State Recession Economics 101: Why a State Budget That Slashes Spending Will Mean More Joblessness Throughout Pennsylvania

Publication Date: 
July 9, 2009

In June of this year, the nation lost another 467,000 jobs and the national unemployment rate edged up to 9.5%. Even before June's disappointing employment report, as of May 2009, onethird
of Pennsylvania counties (22 in total), most of them in rural areas, already had unemployment rates of 9.5 percent or higher.

The disappointing June jobs numbers underscore the importance of the revenue and spending decisions that lawmakers are now considering to resolve the 2009-10 budget stalemate. Through May (the latest month for which state-level figures are available), Pennsylvania's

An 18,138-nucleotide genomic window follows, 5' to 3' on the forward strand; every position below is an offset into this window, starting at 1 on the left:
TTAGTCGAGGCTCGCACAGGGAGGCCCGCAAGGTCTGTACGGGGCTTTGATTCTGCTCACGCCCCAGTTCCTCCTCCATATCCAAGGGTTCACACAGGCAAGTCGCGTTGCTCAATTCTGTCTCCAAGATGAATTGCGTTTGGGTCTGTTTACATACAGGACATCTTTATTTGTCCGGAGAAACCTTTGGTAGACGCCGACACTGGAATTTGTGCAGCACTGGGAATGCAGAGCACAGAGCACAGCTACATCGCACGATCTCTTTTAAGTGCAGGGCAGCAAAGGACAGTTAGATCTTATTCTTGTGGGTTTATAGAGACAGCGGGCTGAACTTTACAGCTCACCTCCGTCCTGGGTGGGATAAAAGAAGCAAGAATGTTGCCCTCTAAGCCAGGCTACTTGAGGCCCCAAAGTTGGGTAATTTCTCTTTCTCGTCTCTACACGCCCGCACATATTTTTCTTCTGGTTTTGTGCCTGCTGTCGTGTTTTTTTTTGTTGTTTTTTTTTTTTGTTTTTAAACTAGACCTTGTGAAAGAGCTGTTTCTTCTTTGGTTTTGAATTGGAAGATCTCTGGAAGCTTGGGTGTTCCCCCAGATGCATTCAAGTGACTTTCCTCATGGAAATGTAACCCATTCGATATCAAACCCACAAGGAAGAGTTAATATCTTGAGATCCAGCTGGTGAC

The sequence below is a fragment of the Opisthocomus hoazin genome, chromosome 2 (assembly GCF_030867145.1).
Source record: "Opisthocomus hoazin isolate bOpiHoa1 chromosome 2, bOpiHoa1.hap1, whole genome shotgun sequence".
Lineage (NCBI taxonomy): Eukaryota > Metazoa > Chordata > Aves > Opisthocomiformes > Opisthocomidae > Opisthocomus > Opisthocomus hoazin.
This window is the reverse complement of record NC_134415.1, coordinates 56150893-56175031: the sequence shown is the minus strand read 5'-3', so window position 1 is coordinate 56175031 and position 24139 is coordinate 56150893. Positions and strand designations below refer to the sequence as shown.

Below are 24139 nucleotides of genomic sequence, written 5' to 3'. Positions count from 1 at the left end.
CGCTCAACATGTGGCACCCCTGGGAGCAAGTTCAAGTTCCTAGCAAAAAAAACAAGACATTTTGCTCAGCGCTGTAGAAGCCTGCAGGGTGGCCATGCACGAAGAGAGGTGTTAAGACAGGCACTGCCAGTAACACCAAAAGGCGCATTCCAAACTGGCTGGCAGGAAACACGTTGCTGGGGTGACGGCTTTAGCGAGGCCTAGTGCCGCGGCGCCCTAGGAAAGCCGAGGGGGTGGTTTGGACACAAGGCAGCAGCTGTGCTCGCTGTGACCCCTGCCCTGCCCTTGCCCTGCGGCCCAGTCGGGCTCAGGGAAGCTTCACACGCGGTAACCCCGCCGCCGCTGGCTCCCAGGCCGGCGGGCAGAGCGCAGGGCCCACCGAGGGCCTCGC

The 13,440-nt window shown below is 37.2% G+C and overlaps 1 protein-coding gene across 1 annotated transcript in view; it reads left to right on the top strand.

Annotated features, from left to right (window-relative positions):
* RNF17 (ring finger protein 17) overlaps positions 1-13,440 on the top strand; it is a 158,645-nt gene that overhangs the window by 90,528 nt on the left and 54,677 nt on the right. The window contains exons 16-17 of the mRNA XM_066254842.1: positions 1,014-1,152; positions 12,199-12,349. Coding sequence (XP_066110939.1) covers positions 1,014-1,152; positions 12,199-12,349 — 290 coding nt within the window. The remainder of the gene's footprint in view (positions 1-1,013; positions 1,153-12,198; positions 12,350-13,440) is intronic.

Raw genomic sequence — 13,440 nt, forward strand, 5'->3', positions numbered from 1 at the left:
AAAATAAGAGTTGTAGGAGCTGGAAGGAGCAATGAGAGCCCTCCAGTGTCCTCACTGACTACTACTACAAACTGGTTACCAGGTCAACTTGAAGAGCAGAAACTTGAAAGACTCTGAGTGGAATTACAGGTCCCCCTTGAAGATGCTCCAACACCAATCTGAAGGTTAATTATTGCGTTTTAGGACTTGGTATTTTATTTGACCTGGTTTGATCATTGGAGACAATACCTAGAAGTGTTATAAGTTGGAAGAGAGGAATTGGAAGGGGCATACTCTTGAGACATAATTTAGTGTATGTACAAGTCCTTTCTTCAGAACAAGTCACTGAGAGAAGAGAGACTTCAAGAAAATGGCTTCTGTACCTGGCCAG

unemployment rate has been lower than the national rate by roughly one percentage point-- 8.2% in May versus 9.4% nationally. One percent translates into roughly 60,000 Pennsylvania jobs--only a third of the 182,000 jobs lost in Pennsylvania in the current recession but still a lot of jobs. In the budget debate, if Pennsylvania leans too heavily towards deep spending cuts, the state's unemployment rate is likely to climb back towards the national rate, with negative consequences
for tens of thousands of workers and hundreds of thousands of family members.